Bulgarian Medics Suspected of Infecting Children with HIV Released from Libyan Prison and Put Under House Arrest
February 6, 2002
Six Bulgarian medical workers accused of infecting hundreds of Libyan children with HIV have been released from prison to house arrest, the Foreign Ministry in Sofia, Bulgaria, said Tuesday. In a faxed statement, the ministry said the six -- one doctor and five nurses -- were moved from a Tripoli prison to a house under guard Monday. "This is good news," said Anton Stankov, Bulgaria's justice minister. The accused have been in custody since 1999.
The six Bulgarians and a Palestinian doctor have pleaded innocent to capital charges of murder and conspiracy. Prosecutors say the seven injected 393 children at Al-Fateh hospital in Benghazi, Libya, with HIV-infected blood. Twenty-three children reportedly developed AIDS and died. Nine Libyans are also on trial for negligence.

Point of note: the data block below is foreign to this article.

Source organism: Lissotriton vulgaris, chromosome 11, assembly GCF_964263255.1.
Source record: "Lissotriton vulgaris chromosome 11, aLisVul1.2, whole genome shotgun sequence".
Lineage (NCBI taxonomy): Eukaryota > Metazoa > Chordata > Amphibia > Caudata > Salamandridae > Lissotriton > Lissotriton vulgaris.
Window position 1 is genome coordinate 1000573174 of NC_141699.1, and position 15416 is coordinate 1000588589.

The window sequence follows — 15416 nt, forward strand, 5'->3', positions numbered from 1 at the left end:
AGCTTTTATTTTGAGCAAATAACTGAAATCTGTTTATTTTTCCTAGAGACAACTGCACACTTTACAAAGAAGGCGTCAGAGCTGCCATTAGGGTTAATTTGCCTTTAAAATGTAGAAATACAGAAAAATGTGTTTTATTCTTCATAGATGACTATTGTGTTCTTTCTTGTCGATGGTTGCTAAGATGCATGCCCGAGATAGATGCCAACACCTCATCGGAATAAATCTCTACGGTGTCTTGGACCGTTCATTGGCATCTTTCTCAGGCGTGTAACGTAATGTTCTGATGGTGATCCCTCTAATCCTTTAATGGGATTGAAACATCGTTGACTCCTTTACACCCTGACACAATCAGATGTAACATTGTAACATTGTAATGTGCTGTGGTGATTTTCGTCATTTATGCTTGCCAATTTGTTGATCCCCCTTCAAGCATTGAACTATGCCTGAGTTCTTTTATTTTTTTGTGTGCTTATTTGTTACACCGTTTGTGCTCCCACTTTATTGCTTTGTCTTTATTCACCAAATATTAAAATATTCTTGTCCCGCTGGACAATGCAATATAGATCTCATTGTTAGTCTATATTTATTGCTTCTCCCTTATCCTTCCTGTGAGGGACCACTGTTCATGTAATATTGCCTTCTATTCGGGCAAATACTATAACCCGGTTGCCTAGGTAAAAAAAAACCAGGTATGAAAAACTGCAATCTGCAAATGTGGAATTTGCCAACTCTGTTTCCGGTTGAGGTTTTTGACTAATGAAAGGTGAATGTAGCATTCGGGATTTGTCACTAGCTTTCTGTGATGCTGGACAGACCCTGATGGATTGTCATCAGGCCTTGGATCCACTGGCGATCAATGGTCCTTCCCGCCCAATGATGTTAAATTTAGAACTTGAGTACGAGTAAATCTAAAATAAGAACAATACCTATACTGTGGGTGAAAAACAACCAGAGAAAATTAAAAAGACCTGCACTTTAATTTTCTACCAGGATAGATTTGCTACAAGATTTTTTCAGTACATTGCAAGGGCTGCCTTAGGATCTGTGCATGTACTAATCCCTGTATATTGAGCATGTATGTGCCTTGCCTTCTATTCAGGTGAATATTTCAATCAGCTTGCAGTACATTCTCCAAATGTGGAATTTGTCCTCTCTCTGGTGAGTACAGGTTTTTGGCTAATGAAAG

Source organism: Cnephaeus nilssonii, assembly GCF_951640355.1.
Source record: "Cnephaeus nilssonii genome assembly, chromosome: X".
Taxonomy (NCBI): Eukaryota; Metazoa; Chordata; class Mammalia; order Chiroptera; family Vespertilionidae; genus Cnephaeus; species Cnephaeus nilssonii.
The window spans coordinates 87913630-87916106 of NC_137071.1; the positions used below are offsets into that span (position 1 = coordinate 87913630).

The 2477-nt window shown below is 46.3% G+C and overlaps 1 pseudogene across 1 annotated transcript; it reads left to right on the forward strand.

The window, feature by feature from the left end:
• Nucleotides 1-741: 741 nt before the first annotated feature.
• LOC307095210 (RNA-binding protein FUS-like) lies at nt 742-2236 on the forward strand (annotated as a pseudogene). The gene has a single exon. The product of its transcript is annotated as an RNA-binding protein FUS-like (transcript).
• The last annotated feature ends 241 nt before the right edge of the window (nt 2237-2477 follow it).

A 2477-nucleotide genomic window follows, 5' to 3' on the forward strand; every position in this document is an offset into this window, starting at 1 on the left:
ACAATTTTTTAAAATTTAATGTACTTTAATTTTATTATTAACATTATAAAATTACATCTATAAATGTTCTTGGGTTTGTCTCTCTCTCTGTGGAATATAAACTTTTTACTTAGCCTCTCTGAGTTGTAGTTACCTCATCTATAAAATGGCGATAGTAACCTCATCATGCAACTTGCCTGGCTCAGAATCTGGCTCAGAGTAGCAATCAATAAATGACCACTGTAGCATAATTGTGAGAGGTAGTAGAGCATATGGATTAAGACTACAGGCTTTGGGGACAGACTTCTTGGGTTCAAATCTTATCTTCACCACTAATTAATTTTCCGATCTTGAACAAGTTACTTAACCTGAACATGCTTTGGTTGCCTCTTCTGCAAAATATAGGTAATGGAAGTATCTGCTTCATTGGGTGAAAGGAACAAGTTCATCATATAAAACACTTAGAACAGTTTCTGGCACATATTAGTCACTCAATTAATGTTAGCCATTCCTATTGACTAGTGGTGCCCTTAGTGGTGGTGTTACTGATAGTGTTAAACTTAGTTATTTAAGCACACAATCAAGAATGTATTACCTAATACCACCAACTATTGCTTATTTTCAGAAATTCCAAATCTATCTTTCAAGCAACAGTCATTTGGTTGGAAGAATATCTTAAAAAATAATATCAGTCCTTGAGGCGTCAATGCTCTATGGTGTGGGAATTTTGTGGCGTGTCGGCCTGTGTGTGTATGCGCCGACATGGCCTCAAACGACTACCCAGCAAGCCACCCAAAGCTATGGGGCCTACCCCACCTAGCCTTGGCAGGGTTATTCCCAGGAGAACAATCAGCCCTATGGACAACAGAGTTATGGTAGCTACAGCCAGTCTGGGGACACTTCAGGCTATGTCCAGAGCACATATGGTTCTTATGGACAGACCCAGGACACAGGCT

Since the trial first began in February 1999, the court has postponed its verdict several times to "review the files of evidence further." The proceedings have drawn international criticism, with Bulgaria calling it a political trial. Amnesty International has said there were "serious irregularities in . . . pretrial proceedings."
In response to Bulgarian demands for an international expert investigation and more openness, Seif el-Islam Gadhafi, son of Libya's leader Moammar Gadhafi, has promised to monitor the trial. The move of the six to house arrest was "possible thanks [to] the extremely active efforts of Seif el-Islam Gadhafi," the ministry said.
This article was provided by U.S. Centers for Disease Control and Prevention. It is a part of the publication CDC HIV/Hepatitis/STD/TB Prevention News Update. Visit the CDC's website to find out more about their activities, publications and services.